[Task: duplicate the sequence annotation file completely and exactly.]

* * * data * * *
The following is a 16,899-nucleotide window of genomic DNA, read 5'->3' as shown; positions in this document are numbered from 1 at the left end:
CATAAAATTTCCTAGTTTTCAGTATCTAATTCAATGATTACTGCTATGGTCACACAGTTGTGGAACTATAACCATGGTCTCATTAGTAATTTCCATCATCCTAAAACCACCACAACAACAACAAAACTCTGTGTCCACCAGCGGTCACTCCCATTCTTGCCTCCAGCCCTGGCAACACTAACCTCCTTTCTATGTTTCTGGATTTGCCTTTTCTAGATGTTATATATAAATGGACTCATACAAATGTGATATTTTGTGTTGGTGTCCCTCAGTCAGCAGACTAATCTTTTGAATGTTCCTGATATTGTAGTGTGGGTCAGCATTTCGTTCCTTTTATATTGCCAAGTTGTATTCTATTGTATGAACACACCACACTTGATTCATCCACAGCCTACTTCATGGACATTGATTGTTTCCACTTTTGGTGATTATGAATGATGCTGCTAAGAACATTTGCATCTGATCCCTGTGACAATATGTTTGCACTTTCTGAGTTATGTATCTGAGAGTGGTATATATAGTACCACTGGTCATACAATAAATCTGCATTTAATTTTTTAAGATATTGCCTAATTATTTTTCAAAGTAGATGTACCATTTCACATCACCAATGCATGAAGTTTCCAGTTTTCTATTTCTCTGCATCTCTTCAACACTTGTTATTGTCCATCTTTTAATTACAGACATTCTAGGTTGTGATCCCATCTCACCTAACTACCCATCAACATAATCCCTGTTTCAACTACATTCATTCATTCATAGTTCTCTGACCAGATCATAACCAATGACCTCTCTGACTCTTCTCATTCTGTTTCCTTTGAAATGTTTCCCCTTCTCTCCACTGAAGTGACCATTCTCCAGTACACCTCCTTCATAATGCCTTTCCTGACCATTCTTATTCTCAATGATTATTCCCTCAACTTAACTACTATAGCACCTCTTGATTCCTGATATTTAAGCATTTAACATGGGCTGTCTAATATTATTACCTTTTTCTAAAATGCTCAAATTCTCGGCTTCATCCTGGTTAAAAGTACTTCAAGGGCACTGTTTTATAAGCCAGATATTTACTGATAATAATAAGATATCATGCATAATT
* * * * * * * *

The following is a 16,899-nucleotide window of genomic DNA, read 5'->3' as shown; positions in this document are numbered from 1 at the left end:
CATAAAATTTCCTAGTTTTCAGTATCTAATTCAATGATTACTGCTATGGTCACACAGTTGTGGAACTATAACCATGGTCTCATTAGTAATTTCCATCATCCTAAAACCACCACAACAACAACAAAACTCTGTGTCCACCAGCGGTCACTCCCATTCTTGCCTCCAGCCCTGGCAACACTAACCTCCTTTCTATGTTTCTGGATTTGCCTTTTCTAGATGTTATATATAAATGGACTCATACAAATGTGATATTTTGTGTTGGTGTCCCTCAGTCAGCAGACTAATCTTTTGAATGTTCCTGATATTGTAGTGTGGGTCAGCATTTCGTTCCTTTTATATTGCCAAGTTGTATTCTATTGTATGAACACACCACACTTGATTCATCCACAGCCTACTTCATGGACATTGATTGTTTCCACTTTTGGTGATTATGAATGATGCTGCTAAGAACATTTGCATCTGATCCCTGTGACAATATGTTTGCACTTTCTGAGTTATGTATCTGAGAGTGGTATATATAGTACCACTGGTCATACAATAAATCTGCATTTAATTTTTTAAGATATTGCCTAATTATTTTTCAAAGTAGATGTACCATTTCACATCACCAATGCATGAAGTTTCCAGTTTTCTATTTCTCTGCATCTCTTCAACACTTGTTATTGTCCATCTTTTAATTACAGACATTCTAGGTTGTGATCCCATCTCACCTAACTACCCATCAACATAATCCCTGTTTCAACTACATTCATTCATTCATAGTTCTCTGACCAGATCATAACCAATGACCTCTCTGACTCTTCTCATTCTGTTTCCTTTGAAATGTTTCCCCTTCTCTCCACTGAAGTGACCATTCTCCAGTACACCTCCTTCATAATGCCTTTCCTGACCATTCTTATTCTCAATGATTATTCCCTCAACTTAACTACTATAGCACCTCTTGATTCCTGATATTTAAGCATTTAACATGGGCTGTCTAATATTATTACCTTTTTCTAAAATGCTCAAATTCTCGGCTTCATCCTGGTTAAAAGTACTTCAAGGGCACTGTTTTATAAGCCAGATATTTACTGATAATAATAAGATATCATGCATAATT